My wife recently posted about family milestones, two of which were mine. First, I turned 30 years old this past April. Now, is there a point at which one is supposed to feel like an adult? Considering that my birthday presents consisted mostly of Star Wars Lego sets, I don't think I've reached that point yet. When I was younger I thought that there was an age at which you realized that you had finally reached maturity and that you knew what you were doing. Well, I hit 18, and that certainly wasn't it. I reached my 20s and it didn't happen then, either. I was married in 2001 and now have three kids; that didn't do it. I received a bachelor's degree in engineering in 2003, but I still felt like a kid. I earned a master's degree in engineering in 2005 and felt like an over-educated, heavily indebted kid. This year I turned 30 and will soon have spent four years at my current job. More than once I've wondered what my employers are doing allowing some dumb kid to work with nuclear technology. Maybe I'll reach maturity when I'm 40.

The second milestone has to do with my weight. Those who know me may have noticed that I've been on a diet recently. This past month, for the first time in quite a few years, the number on the scale started with a "1" rather than a "2". That's a loss of about 60 pounds since October, 2008. My goal is 170, which I haven't weighed since high school. I've been asked repeatedly how I've done it and the answer is simply that I eat less.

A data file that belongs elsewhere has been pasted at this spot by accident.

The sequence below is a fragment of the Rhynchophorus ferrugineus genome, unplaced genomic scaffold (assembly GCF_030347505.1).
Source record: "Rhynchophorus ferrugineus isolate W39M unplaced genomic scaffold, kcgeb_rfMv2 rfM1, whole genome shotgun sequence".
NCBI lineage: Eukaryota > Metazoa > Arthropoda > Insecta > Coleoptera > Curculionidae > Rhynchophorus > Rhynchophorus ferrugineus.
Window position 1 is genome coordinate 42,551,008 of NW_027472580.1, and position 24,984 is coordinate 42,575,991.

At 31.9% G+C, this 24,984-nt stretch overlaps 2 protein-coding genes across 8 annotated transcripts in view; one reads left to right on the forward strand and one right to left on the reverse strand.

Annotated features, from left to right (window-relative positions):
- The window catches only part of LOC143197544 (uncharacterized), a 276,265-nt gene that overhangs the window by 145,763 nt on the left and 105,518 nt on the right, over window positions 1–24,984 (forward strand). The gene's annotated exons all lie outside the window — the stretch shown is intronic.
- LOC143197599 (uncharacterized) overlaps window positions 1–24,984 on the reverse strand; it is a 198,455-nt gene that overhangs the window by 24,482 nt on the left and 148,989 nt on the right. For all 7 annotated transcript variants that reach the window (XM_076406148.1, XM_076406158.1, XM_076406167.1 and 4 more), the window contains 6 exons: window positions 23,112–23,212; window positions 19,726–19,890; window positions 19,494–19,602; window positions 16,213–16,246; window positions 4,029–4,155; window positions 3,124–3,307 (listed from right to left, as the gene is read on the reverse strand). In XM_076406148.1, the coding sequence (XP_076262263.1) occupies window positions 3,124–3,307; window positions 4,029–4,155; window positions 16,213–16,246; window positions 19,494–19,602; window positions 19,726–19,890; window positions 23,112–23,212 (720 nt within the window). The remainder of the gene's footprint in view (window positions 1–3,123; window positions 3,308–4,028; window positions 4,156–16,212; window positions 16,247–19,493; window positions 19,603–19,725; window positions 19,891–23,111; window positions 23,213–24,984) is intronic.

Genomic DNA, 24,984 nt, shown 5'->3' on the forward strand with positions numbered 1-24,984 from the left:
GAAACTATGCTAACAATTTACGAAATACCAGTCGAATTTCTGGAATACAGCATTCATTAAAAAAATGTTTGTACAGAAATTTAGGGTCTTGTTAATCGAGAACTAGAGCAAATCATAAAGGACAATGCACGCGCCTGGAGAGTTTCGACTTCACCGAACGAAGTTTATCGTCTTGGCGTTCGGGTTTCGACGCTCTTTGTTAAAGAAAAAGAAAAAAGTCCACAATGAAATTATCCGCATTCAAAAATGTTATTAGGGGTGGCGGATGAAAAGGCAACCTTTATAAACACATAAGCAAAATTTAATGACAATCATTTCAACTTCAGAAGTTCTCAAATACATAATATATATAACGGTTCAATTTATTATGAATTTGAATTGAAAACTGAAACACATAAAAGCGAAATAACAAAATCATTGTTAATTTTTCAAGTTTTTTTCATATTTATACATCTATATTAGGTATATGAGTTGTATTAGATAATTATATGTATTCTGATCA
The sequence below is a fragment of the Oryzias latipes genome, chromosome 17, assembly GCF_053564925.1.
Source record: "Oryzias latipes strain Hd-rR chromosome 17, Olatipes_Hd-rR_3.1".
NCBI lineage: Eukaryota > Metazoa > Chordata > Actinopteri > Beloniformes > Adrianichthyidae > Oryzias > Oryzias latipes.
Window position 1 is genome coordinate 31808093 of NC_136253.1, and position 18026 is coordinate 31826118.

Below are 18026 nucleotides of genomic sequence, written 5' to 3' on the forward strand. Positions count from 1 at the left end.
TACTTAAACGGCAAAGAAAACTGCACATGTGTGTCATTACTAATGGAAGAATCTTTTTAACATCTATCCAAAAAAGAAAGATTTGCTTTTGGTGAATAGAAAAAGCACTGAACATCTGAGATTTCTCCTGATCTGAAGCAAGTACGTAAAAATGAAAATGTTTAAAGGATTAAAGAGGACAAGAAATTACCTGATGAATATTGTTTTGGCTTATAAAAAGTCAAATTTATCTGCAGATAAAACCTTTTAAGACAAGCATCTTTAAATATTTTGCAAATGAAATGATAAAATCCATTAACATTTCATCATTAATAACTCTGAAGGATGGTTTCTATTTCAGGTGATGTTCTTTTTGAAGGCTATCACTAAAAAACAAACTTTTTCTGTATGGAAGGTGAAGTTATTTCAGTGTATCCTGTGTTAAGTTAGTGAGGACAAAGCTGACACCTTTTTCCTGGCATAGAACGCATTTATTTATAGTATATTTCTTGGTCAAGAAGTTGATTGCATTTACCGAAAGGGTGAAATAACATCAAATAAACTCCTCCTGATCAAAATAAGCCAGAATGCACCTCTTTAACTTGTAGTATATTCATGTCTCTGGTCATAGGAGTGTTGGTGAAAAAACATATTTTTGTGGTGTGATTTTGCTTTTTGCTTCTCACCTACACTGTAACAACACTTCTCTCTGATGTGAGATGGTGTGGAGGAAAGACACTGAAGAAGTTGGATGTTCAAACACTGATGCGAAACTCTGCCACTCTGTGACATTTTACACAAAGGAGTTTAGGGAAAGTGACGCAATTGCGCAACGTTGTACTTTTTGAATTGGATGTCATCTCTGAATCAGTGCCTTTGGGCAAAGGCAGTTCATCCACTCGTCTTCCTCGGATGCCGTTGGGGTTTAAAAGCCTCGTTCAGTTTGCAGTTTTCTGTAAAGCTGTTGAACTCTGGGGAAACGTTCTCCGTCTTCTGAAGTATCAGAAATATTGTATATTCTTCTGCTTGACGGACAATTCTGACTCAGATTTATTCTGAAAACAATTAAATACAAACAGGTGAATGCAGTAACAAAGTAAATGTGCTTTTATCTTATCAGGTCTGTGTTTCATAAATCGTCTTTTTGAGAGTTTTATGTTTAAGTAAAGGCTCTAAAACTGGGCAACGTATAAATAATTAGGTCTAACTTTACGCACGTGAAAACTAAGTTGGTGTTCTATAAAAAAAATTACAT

I've tried diets such as "South Beach" and "Slim-Fast" and have been unable to maintain them due to the limited food choices. I've done much better following the "Weight-Watchers" point system since it allows you to eat whatever you want; it just limits your portions. For the first few months I was closely following the system, but have since gotten a feel for how much I should be eating. It appears that I had to recalibrate my sense of hunger to more closely match my level of physical activity (i.e., cubicle dweller).


Related Posts with Thumbnails